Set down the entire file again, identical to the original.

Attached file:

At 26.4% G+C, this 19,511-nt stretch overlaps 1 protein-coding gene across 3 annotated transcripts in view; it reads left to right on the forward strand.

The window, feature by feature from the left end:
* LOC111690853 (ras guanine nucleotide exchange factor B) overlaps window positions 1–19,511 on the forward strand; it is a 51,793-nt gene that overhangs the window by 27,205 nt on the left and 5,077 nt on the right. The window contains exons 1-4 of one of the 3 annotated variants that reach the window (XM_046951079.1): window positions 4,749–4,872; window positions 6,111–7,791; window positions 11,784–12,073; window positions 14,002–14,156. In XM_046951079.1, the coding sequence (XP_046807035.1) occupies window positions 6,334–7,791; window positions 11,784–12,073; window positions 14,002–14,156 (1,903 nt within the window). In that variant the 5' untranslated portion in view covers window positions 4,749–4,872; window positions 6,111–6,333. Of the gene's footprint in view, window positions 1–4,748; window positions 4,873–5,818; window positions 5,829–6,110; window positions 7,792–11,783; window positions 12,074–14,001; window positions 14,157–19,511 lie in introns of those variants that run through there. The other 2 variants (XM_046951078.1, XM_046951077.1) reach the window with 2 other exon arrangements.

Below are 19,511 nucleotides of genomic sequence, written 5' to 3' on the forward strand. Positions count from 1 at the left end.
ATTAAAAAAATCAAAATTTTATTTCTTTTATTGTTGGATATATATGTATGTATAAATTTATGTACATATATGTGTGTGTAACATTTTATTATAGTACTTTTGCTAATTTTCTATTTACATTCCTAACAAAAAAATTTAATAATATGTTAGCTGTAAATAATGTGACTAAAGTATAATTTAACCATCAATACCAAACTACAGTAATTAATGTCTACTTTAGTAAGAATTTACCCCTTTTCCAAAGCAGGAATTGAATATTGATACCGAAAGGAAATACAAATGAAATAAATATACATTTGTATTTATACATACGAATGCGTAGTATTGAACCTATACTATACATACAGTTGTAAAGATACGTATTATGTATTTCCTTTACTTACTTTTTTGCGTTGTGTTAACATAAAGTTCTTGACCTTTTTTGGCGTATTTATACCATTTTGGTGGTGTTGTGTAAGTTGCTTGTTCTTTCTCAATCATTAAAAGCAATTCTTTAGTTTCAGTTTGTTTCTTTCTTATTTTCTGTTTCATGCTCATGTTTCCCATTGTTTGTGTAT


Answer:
At 26.4% G+C, this 19,511-nt stretch overlaps 1 protein-coding gene across 3 annotated transcripts in view; it reads left to right on the forward strand.

The window, feature by feature from the left end:
* LOC111690853 (ras guanine nucleotide exchange factor B) overlaps window positions 1–19,511 on the forward strand; it is a 51,793-nt gene that overhangs the window by 27,205 nt on the left and 5,077 nt on the right. The window contains exons 1-4 of one of the 3 annotated variants that reach the window (XM_046951079.1): window positions 4,749–4,872; window positions 6,111–7,791; window positions 11,784–12,073; window positions 14,002–14,156. In XM_046951079.1, the coding sequence (XP_046807035.1) occupies window positions 6,334–7,791; window positions 11,784–12,073; window positions 14,002–14,156 (1,903 nt within the window). In that variant the 5' untranslated portion in view covers window positions 4,749–4,872; window positions 6,111–6,333. Of the gene's footprint in view, window positions 1–4,748; window positions 4,873–5,818; window positions 5,829–6,110; window positions 7,792–11,783; window positions 12,074–14,001; window positions 14,157–19,511 lie in introns of those variants that run through there. The other 2 variants (XM_046951078.1, XM_046951077.1) reach the window with 2 other exon arrangements.

Below are 19,511 nucleotides of genomic sequence, written 5' to 3' on the forward strand. Positions count from 1 at the left end.
ATTAAAAAAATCAAAATTTTATTTCTTTTATTGTTGGATATATATGTATGTATAAATTTATGTACATATATGTGTGTGTAACATTTTATTATAGTACTTTTGCTAATTTTCTATTTACATTCCTAACAAAAAAATTTAATAATATGTTAGCTGTAAATAATGTGACTAAAGTATAATTTAACCATCAATACCAAACTACAGTAATTAATGTCTACTTTAGTAAGAATTTACCCCTTTTCCAAAGCAGGAATTGAATATTGATACCGAAAGGAAATACAAATGAAATAAATATACATTTGTATTTATACATACGAATGCGTAGTATTGAACCTATACTATACATACAGTTGTAAAGATACGTATTATGTATTTCCTTTACTTACTTTTTTGCGTTGTGTTAACATAAAGTTCTTGACCTTTTTTGGCGTATTTATACCATTTTGGTGGTGTTGTGTAAGTTGCTTGTTCTTTCTCAATCATTAAAAGCAATTCTTTAGTTTCAGTTTGTTTCTTTCTTATTTTCTGTTTCATGCTCATGTTTCCCATTGTTTGTGTAT